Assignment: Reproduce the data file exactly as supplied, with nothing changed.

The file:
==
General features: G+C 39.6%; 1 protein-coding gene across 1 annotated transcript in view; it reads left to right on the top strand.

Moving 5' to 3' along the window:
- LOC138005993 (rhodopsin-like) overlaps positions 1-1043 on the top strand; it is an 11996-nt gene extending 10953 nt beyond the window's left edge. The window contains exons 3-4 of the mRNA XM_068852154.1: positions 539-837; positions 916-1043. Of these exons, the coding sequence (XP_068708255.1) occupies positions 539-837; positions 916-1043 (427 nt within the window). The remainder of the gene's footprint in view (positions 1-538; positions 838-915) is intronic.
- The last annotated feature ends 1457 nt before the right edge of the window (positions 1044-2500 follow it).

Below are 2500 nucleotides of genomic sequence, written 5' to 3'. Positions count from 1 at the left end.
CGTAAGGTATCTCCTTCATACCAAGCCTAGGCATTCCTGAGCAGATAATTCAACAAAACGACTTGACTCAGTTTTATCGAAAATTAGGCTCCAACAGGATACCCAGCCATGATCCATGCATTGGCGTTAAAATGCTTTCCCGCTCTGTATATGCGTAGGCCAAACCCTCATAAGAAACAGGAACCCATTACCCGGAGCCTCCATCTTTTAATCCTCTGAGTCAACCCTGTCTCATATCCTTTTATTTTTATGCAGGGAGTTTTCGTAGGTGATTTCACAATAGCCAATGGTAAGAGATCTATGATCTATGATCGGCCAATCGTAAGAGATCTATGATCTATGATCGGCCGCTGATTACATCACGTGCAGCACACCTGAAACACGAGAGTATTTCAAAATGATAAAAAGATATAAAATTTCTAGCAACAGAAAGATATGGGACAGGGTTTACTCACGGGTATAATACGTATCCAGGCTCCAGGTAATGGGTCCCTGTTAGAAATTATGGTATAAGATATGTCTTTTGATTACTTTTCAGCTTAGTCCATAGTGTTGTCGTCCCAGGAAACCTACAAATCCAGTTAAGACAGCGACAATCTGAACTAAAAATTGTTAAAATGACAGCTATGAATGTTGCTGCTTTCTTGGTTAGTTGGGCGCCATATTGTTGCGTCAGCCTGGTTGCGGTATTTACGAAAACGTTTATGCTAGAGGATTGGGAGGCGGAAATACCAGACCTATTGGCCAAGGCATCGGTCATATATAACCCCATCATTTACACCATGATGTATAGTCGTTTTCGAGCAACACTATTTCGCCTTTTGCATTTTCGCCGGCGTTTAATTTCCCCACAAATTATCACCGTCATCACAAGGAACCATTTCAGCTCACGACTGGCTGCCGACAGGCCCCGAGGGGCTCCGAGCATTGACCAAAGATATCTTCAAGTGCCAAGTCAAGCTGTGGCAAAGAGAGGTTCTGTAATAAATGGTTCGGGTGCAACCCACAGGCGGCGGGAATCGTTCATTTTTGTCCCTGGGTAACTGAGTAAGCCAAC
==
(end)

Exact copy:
General features: G+C 39.6%; 1 protein-coding gene across 1 annotated transcript in view; it reads left to right on the top strand.

Moving 5' to 3' along the window:
- LOC138005993 (rhodopsin-like) overlaps positions 1-1043 on the top strand; it is an 11996-nt gene extending 10953 nt beyond the window's left edge. The window contains exons 3-4 of the mRNA XM_068852154.1: positions 539-837; positions 916-1043. Of these exons, the coding sequence (XP_068708255.1) occupies positions 539-837; positions 916-1043 (427 nt within the window). The remainder of the gene's footprint in view (positions 1-538; positions 838-915) is intronic.
- The last annotated feature ends 1457 nt before the right edge of the window (positions 1044-2500 follow it).

Below are 2500 nucleotides of genomic sequence, written 5' to 3'. Positions count from 1 at the left end.
CGTAAGGTATCTCCTTCATACCAAGCCTAGGCATTCCTGAGCAGATAATTCAACAAAACGACTTGACTCAGTTTTATCGAAAATTAGGCTCCAACAGGATACCCAGCCATGATCCATGCATTGGCGTTAAAATGCTTTCCCGCTCTGTATATGCGTAGGCCAAACCCTCATAAGAAACAGGAACCCATTACCCGGAGCCTCCATCTTTTAATCCTCTGAGTCAACCCTGTCTCATATCCTTTTATTTTTATGCAGGGAGTTTTCGTAGGTGATTTCACAATAGCCAATGGTAAGAGATCTATGATCTATGATCGGCCAATCGTAAGAGATCTATGATCTATGATCGGCCGCTGATTACATCACGTGCAGCACACCTGAAACACGAGAGTATTTCAAAATGATAAAAAGATATAAAATTTCTAGCAACAGAAAGATATGGGACAGGGTTTACTCACGGGTATAATACGTATCCAGGCTCCAGGTAATGGGTCCCTGTTAGAAATTATGGTATAAGATATGTCTTTTGATTACTTTTCAGCTTAGTCCATAGTGTTGTCGTCCCAGGAAACCTACAAATCCAGTTAAGACAGCGACAATCTGAACTAAAAATTGTTAAAATGACAGCTATGAATGTTGCTGCTTTCTTGGTTAGTTGGGCGCCATATTGTTGCGTCAGCCTGGTTGCGGTATTTACGAAAACGTTTATGCTAGAGGATTGGGAGGCGGAAATACCAGACCTATTGGCCAAGGCATCGGTCATATATAACCCCATCATTTACACCATGATGTATAGTCGTTTTCGAGCAACACTATTTCGCCTTTTGCATTTTCGCCGGCGTTTAATTTCCCCACAAATTATCACCGTCATCACAAGGAACCATTTCAGCTCACGACTGGCTGCCGACAGGCCCCGAGGGGCTCCGAGCATTGACCAAAGATATCTTCAAGTGCCAAGTCAAGCTGTGGCAAAGAGAGGTTCTGTAATAAATGGTTCGGGTGCAACCCACAGGCGGCGGGAATCGTTCATTTTTGTCCCTGGGTAACTGAGTAAGCCAAC